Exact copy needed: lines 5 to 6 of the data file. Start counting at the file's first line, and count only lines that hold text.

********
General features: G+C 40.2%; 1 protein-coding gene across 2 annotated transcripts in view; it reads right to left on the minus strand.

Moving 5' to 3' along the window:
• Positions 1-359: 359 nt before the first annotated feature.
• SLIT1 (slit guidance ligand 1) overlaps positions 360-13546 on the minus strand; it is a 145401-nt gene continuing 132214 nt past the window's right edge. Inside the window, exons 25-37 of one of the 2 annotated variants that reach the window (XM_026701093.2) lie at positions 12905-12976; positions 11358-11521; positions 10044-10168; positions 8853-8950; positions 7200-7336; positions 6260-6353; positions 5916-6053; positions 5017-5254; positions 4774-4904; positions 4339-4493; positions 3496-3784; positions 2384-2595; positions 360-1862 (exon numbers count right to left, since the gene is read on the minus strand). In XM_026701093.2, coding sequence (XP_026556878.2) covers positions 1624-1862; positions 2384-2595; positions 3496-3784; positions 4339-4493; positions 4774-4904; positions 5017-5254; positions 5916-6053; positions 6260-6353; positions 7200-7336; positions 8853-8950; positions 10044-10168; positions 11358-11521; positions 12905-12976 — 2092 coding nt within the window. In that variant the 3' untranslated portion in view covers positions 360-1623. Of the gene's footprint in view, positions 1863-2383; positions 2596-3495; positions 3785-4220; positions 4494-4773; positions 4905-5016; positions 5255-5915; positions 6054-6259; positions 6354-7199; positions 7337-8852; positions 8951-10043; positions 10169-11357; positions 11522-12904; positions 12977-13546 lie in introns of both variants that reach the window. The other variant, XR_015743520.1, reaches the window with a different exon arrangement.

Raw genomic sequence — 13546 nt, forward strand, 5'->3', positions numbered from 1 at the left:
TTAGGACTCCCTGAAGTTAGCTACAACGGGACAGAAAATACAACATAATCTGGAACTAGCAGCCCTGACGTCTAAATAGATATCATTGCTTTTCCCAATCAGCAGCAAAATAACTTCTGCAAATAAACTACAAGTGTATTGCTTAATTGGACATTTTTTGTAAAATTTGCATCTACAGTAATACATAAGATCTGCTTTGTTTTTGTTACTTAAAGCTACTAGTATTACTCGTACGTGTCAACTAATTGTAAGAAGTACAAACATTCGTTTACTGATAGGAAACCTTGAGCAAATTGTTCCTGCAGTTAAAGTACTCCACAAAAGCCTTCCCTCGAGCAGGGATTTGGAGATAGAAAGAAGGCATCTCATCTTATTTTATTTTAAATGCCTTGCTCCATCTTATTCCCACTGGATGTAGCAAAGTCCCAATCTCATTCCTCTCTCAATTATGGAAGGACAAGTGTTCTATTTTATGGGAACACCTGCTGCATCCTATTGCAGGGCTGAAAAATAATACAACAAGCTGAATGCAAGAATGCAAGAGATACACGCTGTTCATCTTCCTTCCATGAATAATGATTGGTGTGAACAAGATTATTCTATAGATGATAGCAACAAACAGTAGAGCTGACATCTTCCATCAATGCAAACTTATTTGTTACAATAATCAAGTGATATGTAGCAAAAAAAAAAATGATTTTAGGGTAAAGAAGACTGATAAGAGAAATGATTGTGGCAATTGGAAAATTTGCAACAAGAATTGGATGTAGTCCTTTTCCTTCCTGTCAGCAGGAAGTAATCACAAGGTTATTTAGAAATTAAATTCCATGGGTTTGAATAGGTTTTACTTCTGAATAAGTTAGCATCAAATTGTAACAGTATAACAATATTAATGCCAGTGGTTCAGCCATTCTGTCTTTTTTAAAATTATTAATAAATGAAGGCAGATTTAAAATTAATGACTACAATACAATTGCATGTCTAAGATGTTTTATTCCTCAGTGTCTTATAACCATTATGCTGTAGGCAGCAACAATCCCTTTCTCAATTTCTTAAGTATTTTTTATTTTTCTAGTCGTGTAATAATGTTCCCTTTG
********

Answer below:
Raw genomic sequence — 13546 nt, forward strand, 5'->3', positions numbered from 1 at the left:
TTAGGACTCCCTGAAGTTAGCTACAACGGGACAGAAAATACAACATAATCTGGAACTAGCAGCCCTGACGTCTAAATAGATATCATTGCTTTTCCCAATCAGCAGCAAAATAACTTCTGCAAATAAACTACAAGTGTATTGCTTAATTGGACATTTTTTGTAAAATTTGCATCTACAGTAATACATAAGATCTGCTTTGTTTTTGTTACTTAAAGCTACTAGTATTACTCGTACGTGTCAACTAATTGTAAGAAGTACAAACATTCGTTTACTGATAGGAAACCTTGAGCAAATTGTTCCTGCAGTTAAAGTACTCCACAAAAGCCTTCCCTCGAGCAGGGATTTGGAGATAGAAAGAAGGCATCTCATCTTATTTTATTTTAAATGCCTTGCTCCATCTTATTCCCACTGGATGTAGCAAAGTCCCAATCTCATTCCTCTCTCAATTATGGAAGGACAAGTGTTCTATTTTATGGGAACACCTGCTGCATCCTATTGCAGGGCTGAAAAATAATACAACAAGCTGAATGCAAGAATGCAAGAGATACACGCTGTTCATCTTCCTTCCATGAATAATGATTGGTGTGAACAAGATTATTCTATAGATGATAGCAACAAACAGTAGAGCTGACATCTTCCATCAATGCAAACTTATTTGTTACAATAATCAAGTGATATGTAGCAAAAAAAAAAATGATTTTAGGGTAAAGAAGACTGATAAGAGAAATGATTGTGGCAATTGGAAAATTTGCAACAAGAATTGGATGTAGTCCTTTTCCTTCCTGTCAGCAGGAAGTAATCACAAGGTTATTTAGAAATTAAATTCCATGGGTTTGAATAGGTTTTACTTCTGAATAAGTTAGCATCAAATTGTAACAGTATAACAATATTAATGCCAGTGGTTCAGCCATTCTGTCTTTTTTAAAATTATTAATAAATGAAGGCAGATTTAAAATTAATGACTACAATACAATTGCATGTCTAAGATGTTTTATTCCTCAGTGTCTTATAACCATTATGCTGTAGGCAGCAACAATCCCTTTCTCAATTTCTTAAGTATTTTTTATTTTTCTAGTCGTGTAATAATGTTCCCTTTG